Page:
The new Strokes EP’s total immersion in ’80’s schmaltz is definitely not surprising. Even before Julian Casablancas’ cheeky new wave giddiness on Phrazes for the Young, and his angular Annie-Lennox type androgyny on Tyranny, there was always the dead giveaway back in their heyday — Nick Valensi’s bridge part on “12:51.” It nodded with ridiculous obviousness to The Cure, but they got away with it because they had a bunch of other devices and ploys. That guitar sound was just a testament to something the band loved (and which no one else I know seemed to love) — that abundantly, if maybe deliberately, perky bliss-pop of the Reagan decade.
Now, if you tie matters of the title into this discussion, the question is begged: is this actually just a practical joke? I mean, even listening to the drums on the first two songs, you’re bombarded with that epochal ambience, the “wet” snare sounds bellowing out like the monster ballads we all make fun of every day, provided we grew up in the ’90’s or later. But for the Strokes, man, it’s apparent that this is how they got their groove back! They just gotta cheese out and dance! Well, ok, boys. But I hope you know what you’re doing.
And they don’t, but they’re irresponsible in a fun way, at least. Instead of transitioning adroitly into choruses, Casablancas spills his guts exclamatorily on both “Oblivius” and “Threat of Joy.” The first of these actually surprisingly grows on you once you get to the song’s end, and by “Threat of Joy,” you’re so befuddled that this is the one track that doesn’t sound like a Joy Division cover, that you’re willing to forgive them almost any transgressions.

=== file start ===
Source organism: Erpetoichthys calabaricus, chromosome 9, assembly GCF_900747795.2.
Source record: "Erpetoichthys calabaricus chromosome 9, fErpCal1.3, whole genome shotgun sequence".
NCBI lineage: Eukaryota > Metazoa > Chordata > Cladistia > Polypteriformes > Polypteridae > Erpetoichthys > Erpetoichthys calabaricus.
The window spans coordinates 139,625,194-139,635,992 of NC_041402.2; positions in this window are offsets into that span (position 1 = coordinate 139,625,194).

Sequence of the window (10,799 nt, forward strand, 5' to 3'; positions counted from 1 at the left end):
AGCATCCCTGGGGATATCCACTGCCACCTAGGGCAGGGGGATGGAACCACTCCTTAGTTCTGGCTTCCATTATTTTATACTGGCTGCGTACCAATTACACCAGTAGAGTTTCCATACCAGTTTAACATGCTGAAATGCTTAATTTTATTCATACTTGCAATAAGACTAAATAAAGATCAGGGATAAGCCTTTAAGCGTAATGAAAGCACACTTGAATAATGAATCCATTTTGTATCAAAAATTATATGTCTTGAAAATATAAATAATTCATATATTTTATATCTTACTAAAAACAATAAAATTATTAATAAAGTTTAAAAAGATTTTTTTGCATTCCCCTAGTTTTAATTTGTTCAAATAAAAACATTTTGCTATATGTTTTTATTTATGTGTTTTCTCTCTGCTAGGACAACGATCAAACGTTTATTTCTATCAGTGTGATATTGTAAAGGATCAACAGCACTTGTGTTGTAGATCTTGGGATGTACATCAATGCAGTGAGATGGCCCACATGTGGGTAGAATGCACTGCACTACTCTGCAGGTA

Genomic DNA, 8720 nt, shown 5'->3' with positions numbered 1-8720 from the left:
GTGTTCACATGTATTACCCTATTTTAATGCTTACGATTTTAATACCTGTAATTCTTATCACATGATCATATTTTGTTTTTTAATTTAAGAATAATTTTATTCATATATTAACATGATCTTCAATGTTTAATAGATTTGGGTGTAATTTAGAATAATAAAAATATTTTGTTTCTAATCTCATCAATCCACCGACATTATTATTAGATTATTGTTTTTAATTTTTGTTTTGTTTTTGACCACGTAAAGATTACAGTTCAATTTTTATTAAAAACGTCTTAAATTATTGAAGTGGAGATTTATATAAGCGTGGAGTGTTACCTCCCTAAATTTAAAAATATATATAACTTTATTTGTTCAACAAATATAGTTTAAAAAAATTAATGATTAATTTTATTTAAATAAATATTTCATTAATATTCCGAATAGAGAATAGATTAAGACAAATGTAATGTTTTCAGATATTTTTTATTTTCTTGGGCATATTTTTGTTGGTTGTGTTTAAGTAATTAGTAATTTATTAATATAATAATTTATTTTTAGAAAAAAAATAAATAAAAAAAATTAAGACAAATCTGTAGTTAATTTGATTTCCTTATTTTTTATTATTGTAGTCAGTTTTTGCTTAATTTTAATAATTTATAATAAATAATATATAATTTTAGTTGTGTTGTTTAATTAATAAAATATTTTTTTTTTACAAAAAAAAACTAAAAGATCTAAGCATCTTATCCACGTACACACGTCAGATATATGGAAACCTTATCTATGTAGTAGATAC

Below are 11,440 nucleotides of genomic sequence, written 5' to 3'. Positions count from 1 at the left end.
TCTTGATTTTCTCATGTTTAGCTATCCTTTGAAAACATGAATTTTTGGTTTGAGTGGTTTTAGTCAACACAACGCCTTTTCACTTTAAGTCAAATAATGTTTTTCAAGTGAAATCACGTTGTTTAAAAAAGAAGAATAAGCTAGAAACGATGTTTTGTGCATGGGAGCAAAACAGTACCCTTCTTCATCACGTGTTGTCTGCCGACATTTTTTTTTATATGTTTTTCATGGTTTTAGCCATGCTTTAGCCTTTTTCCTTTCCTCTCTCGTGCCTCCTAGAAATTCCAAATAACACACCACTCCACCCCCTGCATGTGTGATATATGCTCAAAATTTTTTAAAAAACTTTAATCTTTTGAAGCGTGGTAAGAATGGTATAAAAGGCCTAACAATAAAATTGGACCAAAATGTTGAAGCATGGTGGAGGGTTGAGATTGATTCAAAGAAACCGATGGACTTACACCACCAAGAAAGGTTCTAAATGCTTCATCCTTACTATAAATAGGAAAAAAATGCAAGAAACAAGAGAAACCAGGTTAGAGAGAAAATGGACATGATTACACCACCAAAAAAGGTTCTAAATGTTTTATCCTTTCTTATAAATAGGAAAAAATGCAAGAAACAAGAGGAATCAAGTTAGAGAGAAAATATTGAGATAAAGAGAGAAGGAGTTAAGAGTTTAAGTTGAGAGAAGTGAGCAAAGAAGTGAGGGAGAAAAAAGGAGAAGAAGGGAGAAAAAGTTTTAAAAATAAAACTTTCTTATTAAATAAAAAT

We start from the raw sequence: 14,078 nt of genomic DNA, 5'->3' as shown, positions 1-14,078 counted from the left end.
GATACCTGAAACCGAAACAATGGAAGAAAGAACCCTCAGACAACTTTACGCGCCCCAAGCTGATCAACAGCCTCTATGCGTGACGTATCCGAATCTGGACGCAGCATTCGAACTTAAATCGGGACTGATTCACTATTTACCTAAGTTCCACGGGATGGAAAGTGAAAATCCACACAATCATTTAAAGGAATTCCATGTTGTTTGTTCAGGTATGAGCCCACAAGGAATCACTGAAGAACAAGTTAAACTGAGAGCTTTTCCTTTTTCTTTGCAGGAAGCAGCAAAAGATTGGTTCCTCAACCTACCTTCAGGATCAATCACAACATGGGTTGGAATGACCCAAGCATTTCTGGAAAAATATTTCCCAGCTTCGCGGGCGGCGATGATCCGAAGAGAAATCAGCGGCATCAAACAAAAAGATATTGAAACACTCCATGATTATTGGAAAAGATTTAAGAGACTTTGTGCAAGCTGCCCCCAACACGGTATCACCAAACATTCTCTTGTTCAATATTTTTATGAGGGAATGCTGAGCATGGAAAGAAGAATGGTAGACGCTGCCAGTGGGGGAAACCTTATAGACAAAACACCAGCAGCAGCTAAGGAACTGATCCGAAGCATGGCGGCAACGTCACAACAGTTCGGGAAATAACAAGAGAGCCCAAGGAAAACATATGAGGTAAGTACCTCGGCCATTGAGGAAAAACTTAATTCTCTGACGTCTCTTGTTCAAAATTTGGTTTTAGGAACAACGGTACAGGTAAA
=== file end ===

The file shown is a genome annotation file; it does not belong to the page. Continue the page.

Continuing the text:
Anyway, the message seems clear on Future Present Past: the teens are the ’80’s, god-da**-it! The initiative right away with the excellent opener “Drag Queen” seems to be enacting a totally ulterior kind of morality, one that relinquishes he-man-ism, but also one that acknowledges the paradigmatic darkness of life during polluted, crime-ridden times. Cello confidently takes the baton on the center of the mix on “Drag Queen,” granting a soft and damaged aspect to what with guitar would have been power pop.
But the band sound truly like they’re having fun playing together, so maybe this meadow-romping zeitgeist is indeed more or less in order, like high school naivitee is the only common locus for their palpable group pride (be it gay or straight). Regardless, the fact remains that The Strokes are still a rock band, and though they are at this point a retrograded one, certain aspects of their cohesion and sonic fusions (not to mention Albert Hammond’s awesome frills on “Oblivius”) get you feeling like maybe thinking back is the best way forward.